> Mrs. O'Neill's Blog: What's next?

Saturday, December 02, 2006

What's next?

The Seattle Times reported last month on a grant given to the Bellevue School district (Washington) to allow them to put their entire curriculum online.Read the article

According to the Times , 'The grant ... will develop the district Web site to help teachers build and share lesson plans and ideas and help parents stay on top of what their children are being taught'.
The current Bellevue School District Curriculum Web already gives detailed information about what is being taught at each level. But the long term plan, according to the executive director of the school district, is to have everything a child is doing at school available to parents. This would mean for example, 'a parent who has a child who comes home baffled about a lesson plan can log on to the site and look to see what the student was supposed to learn that day.' There would even be 'the possibility for the child to watch the lesson again'.

Teachers from other districts (countries?) would also be invited to the 'wikipedia' like site, to log on and offer their insights and practice.

Do you like the sound of this level of openness?
Please comment.


Tony O'Neill said...

Like a lot of these things there are pros and cons. It is possible that if the parents had access to the curriculum it may aid them in working with their children. I think also that teachers have to have some accountability for what they are doing (or in some cases not doing) in the classroom. However, one big potential problem is that it could lead to over interfering from parents. Most teachers have had the experinece of an overzealous parent who wants to question evrything and after a while just becomes a pest. I cringe at the thought of some of the lessons I've taught being filmed and ending up on the web. Not to mention some of the things I've said to pupils. Would probably be in the video nasty section.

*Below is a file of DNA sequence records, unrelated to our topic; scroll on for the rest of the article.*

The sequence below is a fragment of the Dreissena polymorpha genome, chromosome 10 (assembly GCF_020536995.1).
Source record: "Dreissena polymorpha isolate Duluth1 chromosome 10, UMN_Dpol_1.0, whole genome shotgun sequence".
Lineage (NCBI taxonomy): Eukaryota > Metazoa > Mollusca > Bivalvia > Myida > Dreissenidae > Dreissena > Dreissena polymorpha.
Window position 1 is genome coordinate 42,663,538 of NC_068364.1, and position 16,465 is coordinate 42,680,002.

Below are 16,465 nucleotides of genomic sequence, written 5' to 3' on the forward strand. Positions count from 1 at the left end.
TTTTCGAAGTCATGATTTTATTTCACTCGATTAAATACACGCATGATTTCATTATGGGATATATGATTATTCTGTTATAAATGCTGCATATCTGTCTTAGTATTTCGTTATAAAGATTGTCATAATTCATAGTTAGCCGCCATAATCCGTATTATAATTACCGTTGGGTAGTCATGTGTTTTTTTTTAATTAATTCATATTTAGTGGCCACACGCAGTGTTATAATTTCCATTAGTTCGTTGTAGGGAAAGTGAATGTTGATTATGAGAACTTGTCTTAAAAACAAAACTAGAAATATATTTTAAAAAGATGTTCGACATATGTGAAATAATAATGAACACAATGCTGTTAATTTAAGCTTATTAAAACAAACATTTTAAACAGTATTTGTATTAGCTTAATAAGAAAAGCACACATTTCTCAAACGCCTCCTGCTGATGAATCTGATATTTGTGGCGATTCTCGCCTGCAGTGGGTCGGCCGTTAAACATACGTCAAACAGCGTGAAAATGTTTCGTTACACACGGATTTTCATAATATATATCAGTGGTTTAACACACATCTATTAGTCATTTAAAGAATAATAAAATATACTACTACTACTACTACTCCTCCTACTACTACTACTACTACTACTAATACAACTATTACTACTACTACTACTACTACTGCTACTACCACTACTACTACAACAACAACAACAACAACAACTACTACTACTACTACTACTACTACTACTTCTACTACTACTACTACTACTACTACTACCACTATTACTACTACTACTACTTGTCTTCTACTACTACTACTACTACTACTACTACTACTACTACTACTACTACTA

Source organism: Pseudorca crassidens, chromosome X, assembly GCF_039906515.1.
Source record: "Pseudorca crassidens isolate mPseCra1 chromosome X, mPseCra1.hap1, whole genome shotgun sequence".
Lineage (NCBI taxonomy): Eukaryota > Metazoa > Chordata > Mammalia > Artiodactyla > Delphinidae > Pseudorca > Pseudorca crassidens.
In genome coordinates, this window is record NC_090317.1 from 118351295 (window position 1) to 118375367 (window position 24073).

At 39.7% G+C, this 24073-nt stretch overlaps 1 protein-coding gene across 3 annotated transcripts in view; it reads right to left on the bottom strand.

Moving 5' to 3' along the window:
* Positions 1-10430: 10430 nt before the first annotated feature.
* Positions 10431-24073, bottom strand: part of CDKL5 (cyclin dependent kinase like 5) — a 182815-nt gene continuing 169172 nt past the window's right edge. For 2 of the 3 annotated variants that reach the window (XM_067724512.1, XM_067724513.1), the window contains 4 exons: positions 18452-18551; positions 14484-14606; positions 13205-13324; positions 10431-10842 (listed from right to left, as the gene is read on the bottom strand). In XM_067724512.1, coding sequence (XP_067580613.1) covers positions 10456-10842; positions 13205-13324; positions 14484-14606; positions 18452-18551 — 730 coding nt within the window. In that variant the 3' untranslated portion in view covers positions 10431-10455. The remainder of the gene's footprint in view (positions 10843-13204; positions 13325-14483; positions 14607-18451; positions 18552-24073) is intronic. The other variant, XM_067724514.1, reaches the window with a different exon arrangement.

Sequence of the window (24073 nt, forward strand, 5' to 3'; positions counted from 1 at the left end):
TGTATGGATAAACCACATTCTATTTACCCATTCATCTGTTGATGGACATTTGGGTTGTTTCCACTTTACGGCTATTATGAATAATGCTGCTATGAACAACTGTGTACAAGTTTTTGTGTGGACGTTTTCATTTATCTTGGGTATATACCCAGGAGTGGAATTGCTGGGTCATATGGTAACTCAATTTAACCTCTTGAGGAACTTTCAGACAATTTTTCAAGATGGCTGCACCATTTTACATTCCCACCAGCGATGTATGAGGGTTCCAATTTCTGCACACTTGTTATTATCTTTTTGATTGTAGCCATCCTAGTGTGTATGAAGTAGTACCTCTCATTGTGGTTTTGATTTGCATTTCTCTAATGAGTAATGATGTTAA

Mrs. O'Neill's Blog said...

I'm sure you are exaggerating ;) Somebody told me you were nominated by one of your pupils for an an award. What was it for?

Do tell.

I think it would be more likely that parents would be able to access a textbook lesson 'prepared earlier'. I can't imagine it being cost effective to be filming classes every day. You would also need to protect the privacy of pupils, and not expose them to the criticism of other pupils or parents.

I think it would be quite good for schools to be a bit more upfront with their curriculum at any rate.

Tony O'Neill said...

When I was teaching in Detroit. One of my past pupils did well and made it to the national honour roll. They then get asked to nominate a teacher who had an influence on them. She nominated me. Subsequently your name gets included in a list of who's who of American teachers. It was one of those nice things that happens every now and then that makes the whole thing seem worthwhile.
The school I worked in was a very unique school that tries to approach urban education in a new way. It is a a private school, however the parents only have to pay about a third of what it costs to educate their child. The school fundraises the rest of the cost. The parents sign a covenant saying that they will support the aims of the school and will volunteer a number of hours per year in the school. It has become very succesful and nationally known. Check out their website for more info. www.cornerstoneschools.org.

Keep up the blog. It's very enjoyable reading and stimulating, even though I'm not teaching anymore.

sid said...

I should be writing an essay about Martin Amis' "Time's Arrow", but strangely enough this post reminds me of my current situation... The idea, I think, is a good one. In moderation, that is. Where I think it might come in handy is in Revision. Most of my University classes have teaching schedules and lecture notes available online, which is an indispensable resource come Exam Time. Similarly, a system like the one you describe would be awfully useful for pupils, and also would help parents guide the student's revision.

However, obviously moderation is essential when dealing with this kind of information. Parents don't generally really need to know exactly what happens in the classroom, down to the last detail.